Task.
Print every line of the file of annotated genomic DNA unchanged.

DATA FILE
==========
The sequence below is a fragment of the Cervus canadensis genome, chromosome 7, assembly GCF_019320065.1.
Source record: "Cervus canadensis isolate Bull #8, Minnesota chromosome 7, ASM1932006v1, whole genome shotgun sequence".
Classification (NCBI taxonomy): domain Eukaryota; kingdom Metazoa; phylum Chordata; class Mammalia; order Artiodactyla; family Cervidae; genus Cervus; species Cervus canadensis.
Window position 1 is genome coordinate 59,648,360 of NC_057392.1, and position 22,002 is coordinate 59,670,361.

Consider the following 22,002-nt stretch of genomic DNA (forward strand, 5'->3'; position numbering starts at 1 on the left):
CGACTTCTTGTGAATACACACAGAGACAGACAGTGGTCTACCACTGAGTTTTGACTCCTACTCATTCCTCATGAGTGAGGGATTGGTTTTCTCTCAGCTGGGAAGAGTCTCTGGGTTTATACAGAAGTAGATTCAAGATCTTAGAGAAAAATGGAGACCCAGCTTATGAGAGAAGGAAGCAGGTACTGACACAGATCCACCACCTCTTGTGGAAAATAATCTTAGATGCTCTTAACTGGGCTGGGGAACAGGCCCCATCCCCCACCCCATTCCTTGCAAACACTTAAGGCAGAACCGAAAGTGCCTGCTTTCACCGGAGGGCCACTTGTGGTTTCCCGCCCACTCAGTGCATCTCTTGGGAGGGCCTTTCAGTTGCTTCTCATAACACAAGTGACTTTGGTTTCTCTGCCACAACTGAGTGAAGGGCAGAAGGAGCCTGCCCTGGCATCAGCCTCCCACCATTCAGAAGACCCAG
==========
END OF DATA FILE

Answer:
The sequence below is a fragment of the Cervus canadensis genome, chromosome 7, assembly GCF_019320065.1.
Source record: "Cervus canadensis isolate Bull #8, Minnesota chromosome 7, ASM1932006v1, whole genome shotgun sequence".
Classification (NCBI taxonomy): domain Eukaryota; kingdom Metazoa; phylum Chordata; class Mammalia; order Artiodactyla; family Cervidae; genus Cervus; species Cervus canadensis.
Window position 1 is genome coordinate 59,648,360 of NC_057392.1, and position 22,002 is coordinate 59,670,361.

Consider the following 22,002-nt stretch of genomic DNA (forward strand, 5'->3'; position numbering starts at 1 on the left):
CGACTTCTTGTGAATACACACAGAGACAGACAGTGGTCTACCACTGAGTTTTGACTCCTACTCATTCCTCATGAGTGAGGGATTGGTTTTCTCTCAGCTGGGAAGAGTCTCTGGGTTTATACAGAAGTAGATTCAAGATCTTAGAGAAAAATGGAGACCCAGCTTATGAGAGAAGGAAGCAGGTACTGACACAGATCCACCACCTCTTGTGGAAAATAATCTTAGATGCTCTTAACTGGGCTGGGGAACAGGCCCCATCCCCCACCCCATTCCTTGCAAACACTTAAGGCAGAACCGAAAGTGCCTGCTTTCACCGGAGGGCCACTTGTGGTTTCCCGCCCACTCAGTGCATCTCTTGGGAGGGCCTTTCAGTTGCTTCTCATAACACAAGTGACTTTGGTTTCTCTGCCACAACTGAGTGAAGGGCAGAAGGAGCCTGCCCTGGCATCAGCCTCCCACCATTCAGAAGACCCAG